Lindbergh officials have requested that any tax incentives for the apartments be removed from the proposal. The Board of Education voted unanimously May 5 to adopt a resolution opposing any use of TIF for residential development.
School district officials estimate the 225 apartments would be valued at roughly $30 million, which would generate about $200,000 annually in property taxes for the school district. If UrbanStreet is unwilling to remove the tax incentives for the apartments, the district would like to receive $200,000 annually as part of the redevelopment agreement for the project, according to the Simpson.
City officials, including Mayor Gregg Roby, and the city’s planning consultant, Peckham Guyton Viets & Albers, are treating the convening of the TIF Commission “as if it’s just the most innocent little procedural thing. That’s not a normal way …,” Simpson said. “I’ve been involved in a lot of TIFs. It’s almost game over when the committee gets together. It’s the ninth inning when the TIF committee comes in.
“That’s one reason that we are perplexed a little bit that if they’re wanting to move so fast and work with that and push this to the end game so fast, why it wouldn’t be in the best interests of everyone to take the $200,000 tax base out of the apartments, since it is a hundred-million-dollar operation,” Simpson said. “Taking the $200,000 out seems like a normal request, especially since the $200,000 goes into the classroom. To leave it in there, puts it in the pocket of the developer. So it’s pretty easy on our side of the view to see that, wow, you’re going to build $30 million worth of apartments and you really don’t even want to give your tax base to help educate the kids that come out of those apartments?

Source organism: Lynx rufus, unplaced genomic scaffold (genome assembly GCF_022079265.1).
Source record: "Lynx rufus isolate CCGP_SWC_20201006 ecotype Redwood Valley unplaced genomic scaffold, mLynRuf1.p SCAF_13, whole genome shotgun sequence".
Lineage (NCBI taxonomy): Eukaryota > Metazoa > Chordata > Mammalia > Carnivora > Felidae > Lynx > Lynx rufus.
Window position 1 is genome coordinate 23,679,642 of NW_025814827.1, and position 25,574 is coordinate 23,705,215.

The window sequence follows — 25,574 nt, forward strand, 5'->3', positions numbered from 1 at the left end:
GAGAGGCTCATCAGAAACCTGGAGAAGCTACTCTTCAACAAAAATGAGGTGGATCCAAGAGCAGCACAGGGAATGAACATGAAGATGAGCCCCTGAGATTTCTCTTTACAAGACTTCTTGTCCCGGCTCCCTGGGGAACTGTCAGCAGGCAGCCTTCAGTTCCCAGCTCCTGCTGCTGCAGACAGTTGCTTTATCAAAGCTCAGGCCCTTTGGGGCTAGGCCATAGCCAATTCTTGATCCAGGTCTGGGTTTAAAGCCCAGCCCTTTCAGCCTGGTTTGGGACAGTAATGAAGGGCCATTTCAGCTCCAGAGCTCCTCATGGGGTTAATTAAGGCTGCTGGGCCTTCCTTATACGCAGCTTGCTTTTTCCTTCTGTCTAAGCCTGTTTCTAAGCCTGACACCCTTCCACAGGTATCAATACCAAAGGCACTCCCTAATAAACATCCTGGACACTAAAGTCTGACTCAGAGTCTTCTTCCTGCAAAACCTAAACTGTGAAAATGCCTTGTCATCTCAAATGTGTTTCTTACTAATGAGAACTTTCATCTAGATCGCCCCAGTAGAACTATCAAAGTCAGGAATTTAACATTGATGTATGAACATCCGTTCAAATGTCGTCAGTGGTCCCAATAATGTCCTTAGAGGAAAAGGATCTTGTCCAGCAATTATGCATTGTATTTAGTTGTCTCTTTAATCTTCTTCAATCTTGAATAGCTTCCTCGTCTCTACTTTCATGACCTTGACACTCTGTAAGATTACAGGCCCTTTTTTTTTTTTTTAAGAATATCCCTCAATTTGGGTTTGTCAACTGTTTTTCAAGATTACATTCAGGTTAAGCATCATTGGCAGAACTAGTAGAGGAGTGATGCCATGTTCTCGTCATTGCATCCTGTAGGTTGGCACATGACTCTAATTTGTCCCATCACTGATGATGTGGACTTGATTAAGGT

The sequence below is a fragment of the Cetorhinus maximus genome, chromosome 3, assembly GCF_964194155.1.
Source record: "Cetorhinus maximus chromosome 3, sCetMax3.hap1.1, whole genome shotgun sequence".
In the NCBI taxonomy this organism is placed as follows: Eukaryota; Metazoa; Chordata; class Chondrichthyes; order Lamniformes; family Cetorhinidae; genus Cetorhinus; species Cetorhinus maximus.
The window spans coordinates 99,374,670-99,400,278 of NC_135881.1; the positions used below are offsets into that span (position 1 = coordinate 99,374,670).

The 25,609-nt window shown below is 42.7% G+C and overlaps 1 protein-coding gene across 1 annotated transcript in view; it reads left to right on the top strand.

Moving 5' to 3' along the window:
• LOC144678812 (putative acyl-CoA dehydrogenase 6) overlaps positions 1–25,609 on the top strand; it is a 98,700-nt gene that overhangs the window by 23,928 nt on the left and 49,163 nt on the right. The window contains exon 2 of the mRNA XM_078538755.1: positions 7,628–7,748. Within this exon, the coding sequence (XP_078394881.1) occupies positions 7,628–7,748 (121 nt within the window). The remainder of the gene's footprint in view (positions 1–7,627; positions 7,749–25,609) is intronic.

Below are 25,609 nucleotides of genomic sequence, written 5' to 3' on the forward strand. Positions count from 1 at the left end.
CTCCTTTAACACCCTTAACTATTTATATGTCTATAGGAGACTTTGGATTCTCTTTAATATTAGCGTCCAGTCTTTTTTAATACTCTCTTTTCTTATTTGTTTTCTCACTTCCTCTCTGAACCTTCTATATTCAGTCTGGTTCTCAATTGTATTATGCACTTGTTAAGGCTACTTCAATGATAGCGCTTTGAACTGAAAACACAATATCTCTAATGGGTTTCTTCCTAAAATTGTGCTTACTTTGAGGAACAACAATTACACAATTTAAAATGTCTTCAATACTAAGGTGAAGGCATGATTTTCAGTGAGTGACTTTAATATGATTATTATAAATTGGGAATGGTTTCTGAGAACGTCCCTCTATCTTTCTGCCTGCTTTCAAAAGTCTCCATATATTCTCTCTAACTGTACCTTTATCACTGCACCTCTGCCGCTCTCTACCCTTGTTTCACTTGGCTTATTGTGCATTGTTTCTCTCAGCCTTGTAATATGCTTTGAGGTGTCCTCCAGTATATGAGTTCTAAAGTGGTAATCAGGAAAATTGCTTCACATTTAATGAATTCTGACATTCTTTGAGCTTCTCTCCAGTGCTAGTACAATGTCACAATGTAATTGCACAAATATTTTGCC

“And I would hope that the city would say: Let’s take that off the table right now because we are moving pretty quick here and into the end game …”
Roby did not respond to a request for comment before the Call’s press time. On his official mayoral Facebook page, he contended the city’s approach to the proposed redevelopment of the mall is typical of other development projects.
“As many of you have read in local paper (sic), several residents are critical of the way the communications are being handled for the Crestwood mall redevelopment. First, let me say that we are progressing forward in a manner not unlike any other development project that has taken place in and around our community,” he wrote. “We have professional planners, legal counsel, a developer and other team members of the developers who are all working in harmony to insure (sic) this development receives the due diligence necessary to make it successful for everyone. Although there are no guarantees in any of these developments, we continue to follow the process and procedures outlined for us by professionals.
“The property is not owned by the city and it is therefore not appropriate for us to make public statements regarding the business of the owner until he has released that information. We have commented publicly on items mentioned in the developer’s initial proposal as citizens have had questions or required clarification on items contained therein. We have not responded to many published comments by others in order to prevent confusion or misinformation.
“The developer will provide release of information when appropriate or necessary through his office. We are excited, like everyone, to see something happen at this site and will continue to update you on progress as it happens,” the mayor wrote.